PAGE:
Carrie Wilson, a registered nurse with more than 10 years ofactive supervisory experience, was hired from outside
Carrie Wilson, a registered nurse with more than 10 years ofactive supervisory experience, was hired from outside as nursingmanager for the emergency department of County Hospital. It wasCarrie’s style to develop insight into how to manage a givenoperation by putting herself where the action was and becomingtotally immersed in the work. She quickly discovered, however, thather tendency to become deeply involved in hands-on work drewreactions from staff members ranging from surprise to resentment.She also discovered that her predecessor, who had been in theposition for several years, had been referred to as “the InvisibleNurse.” As someone said about the former manager, “I think she wasa very pleasant person, but that’s hard to say because we almostnever saw her.”
In spite of the legacy of the Invisible Nurse, Carrie provided aconstant management presence and seemed determined to remain deeplyinvolved in the work of the department. She was also determined toimprove vastly the level of professionalism in the department, aquality that had struck her from the first as decidedlylacking.
In a short time Carrie had moved to reinstate and enforce along-ignored dress code for the department, eliminate personaltelephone calls during working hours except for urgent situations,curb chronic tardiness on the part of some staff members, bar foodand drink and reading materials from work areas (also a reemphasisof long-ignored rules), and curb the practice of changing scheduleddays of work after the time limit allowed by policy.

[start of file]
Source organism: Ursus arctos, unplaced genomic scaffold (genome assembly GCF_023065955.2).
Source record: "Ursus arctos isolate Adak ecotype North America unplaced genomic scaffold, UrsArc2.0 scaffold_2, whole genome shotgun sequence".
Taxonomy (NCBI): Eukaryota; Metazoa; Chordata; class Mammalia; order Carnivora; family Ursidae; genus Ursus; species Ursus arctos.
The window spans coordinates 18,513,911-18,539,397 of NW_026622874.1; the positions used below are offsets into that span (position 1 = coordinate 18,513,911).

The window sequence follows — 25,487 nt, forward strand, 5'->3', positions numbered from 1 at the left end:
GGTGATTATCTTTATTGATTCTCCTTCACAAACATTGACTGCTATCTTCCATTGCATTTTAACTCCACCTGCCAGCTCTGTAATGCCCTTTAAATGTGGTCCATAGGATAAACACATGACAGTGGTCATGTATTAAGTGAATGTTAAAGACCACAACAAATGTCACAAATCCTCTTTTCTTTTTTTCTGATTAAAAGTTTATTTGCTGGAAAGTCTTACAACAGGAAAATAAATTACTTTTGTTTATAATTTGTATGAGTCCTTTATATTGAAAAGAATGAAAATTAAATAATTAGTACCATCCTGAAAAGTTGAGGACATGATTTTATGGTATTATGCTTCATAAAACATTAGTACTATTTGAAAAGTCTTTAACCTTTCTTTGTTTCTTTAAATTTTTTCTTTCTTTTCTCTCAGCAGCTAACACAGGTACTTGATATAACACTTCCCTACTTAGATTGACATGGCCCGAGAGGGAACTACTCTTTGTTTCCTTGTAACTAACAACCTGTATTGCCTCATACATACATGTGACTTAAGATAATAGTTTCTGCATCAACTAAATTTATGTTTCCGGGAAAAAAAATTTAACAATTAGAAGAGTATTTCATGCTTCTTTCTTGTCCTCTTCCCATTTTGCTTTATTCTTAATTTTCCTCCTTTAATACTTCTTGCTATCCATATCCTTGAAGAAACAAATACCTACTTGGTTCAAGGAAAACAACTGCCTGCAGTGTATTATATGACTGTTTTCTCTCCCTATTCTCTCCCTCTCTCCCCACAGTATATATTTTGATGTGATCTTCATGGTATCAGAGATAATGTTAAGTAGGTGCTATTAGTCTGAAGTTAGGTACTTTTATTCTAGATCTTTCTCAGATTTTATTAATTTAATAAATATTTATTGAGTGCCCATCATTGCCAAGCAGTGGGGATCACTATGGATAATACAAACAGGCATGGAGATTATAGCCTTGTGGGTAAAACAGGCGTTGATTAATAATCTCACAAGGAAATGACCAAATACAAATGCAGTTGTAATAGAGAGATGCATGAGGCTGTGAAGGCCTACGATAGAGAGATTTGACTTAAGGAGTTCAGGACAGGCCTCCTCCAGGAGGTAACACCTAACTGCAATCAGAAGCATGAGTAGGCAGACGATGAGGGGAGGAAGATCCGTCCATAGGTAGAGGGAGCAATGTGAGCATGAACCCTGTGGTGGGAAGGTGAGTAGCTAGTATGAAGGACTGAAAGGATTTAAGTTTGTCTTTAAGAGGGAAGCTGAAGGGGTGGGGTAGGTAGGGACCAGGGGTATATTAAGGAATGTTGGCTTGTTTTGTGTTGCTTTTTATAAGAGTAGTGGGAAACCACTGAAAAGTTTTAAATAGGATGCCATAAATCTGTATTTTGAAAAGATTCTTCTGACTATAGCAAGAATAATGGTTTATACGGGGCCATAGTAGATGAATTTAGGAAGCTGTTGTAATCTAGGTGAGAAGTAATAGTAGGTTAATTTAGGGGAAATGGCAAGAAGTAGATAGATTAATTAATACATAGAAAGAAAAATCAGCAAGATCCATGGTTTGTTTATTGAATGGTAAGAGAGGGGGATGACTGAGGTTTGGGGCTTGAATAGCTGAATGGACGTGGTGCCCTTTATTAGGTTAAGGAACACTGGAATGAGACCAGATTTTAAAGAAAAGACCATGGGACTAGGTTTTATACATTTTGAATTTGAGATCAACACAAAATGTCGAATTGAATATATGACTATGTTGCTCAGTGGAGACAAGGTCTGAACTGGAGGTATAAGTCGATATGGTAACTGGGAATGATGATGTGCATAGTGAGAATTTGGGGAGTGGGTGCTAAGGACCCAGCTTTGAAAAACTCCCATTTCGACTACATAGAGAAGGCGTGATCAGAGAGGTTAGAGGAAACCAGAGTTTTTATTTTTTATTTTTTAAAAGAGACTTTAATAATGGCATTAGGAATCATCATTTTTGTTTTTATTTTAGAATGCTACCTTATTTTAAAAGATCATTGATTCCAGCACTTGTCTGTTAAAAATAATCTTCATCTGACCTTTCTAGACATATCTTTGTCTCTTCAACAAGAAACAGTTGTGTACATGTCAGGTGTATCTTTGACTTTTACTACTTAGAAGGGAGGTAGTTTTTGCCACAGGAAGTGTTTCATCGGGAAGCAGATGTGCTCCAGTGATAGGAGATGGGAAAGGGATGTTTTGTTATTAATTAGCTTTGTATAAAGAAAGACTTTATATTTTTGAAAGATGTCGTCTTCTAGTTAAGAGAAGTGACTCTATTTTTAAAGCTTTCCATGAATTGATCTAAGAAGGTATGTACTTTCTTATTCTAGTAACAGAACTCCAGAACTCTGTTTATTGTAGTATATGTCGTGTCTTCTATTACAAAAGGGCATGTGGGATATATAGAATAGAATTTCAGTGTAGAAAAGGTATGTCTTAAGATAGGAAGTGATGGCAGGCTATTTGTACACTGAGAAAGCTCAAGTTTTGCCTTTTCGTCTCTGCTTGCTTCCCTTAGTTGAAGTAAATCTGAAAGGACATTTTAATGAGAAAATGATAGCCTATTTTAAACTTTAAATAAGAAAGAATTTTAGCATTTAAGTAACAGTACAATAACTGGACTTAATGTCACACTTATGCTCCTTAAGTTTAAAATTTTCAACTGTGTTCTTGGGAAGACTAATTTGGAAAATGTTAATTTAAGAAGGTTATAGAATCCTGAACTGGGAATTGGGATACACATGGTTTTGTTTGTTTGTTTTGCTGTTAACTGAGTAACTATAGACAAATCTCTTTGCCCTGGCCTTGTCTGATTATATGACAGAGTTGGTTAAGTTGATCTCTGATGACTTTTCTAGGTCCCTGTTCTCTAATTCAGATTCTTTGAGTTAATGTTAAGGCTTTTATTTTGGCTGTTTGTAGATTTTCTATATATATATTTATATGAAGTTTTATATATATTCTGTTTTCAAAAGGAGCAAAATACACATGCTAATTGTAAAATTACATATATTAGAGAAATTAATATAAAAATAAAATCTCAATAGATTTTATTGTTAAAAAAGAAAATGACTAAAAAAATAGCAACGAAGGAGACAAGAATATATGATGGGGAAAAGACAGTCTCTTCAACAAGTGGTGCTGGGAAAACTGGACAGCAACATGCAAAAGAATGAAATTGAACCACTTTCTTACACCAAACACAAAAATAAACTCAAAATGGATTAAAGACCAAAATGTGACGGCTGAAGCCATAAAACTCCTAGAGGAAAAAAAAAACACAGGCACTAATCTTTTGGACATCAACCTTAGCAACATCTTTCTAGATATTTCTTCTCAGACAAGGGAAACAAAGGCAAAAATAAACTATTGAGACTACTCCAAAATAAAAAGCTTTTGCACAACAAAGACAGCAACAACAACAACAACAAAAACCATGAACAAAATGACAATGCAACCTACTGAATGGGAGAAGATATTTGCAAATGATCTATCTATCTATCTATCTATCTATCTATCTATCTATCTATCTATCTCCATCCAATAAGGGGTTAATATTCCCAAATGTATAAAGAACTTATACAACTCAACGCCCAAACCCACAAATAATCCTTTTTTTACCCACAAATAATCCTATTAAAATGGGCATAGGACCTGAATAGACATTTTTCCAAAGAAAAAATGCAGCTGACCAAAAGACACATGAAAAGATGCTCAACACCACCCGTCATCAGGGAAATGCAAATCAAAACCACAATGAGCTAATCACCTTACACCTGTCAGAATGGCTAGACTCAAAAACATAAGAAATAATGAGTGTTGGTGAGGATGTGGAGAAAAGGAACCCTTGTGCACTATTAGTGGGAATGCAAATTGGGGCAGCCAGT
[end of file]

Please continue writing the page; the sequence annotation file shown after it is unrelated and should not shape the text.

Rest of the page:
Carrie found her efforts frustrated at every turn. As she saidto her immediate superior, “I can’t understand the reaction. AllI’ve done is insist that a few hospital rules be followed—mostlyrules that have been there all along but were being ignored—andadded a few twists unique to the emergency department. Just that,and yet the bitterness and lack of support and even resentment areso strong I could slice them. I’m getting all-out resistance from afew people whom I would still have to describe as good,professional nurses at heart.”
Carrie’s boss, the Vice President for Nursing Service, said, “Doyou suppose you may have been pushing too hard, hitting them withone surprise after another without knowing how they felt andwithout asking for their cooperation?”
“That’s possible,” answered Carrie, “but now I’m committed onseveral fronts and I can’t back down on any of them without lookingbad to the department.”
“Don’t think of this as a contest of wills or a game,” said thevice president. “It may be necessary for you to back downtemporarily in some areas or at least hold a few of yourimprovements up in the air for a while. It may not hurt to fallback and involve a few of your staff in looking at the apparentneeds of the department.”
With a touch of impatience in her voice, Carrie said, “Oh, I’veheard all this stuff about participative management and staffinvolvement in making decisions. That may be the way for some, butthat’s never been my style. I’m paid to make decisions so I makethem—I don’t try to avoid responsibility by encouraging employeesto make my decisions.”
1. What are the weaknesses, if any, in Carrie’s final statementabout decision-making responsibility?
2. What has essentially been wrong with Carrie’s approach toraising the level of professionalism in the department?
3. How has Carrie’s behavior altered or otherwise affected theenvironment within which she expects her decisions to beimplemented?
4. Ideally, how should Carrie have initially approached her planto improve the emergency department?
5. Given the state of affairs Carrie is facing as of herconversation with the vice president, how should she go aboutattempting to salvage some of her ideas and proceed with theimprovement of the department? Keep in mind that at this stage heractions have probably had serious effects on her chances ofimplementing her plans, and some of the decisions she may havealready made may have to be revisited in different fashion.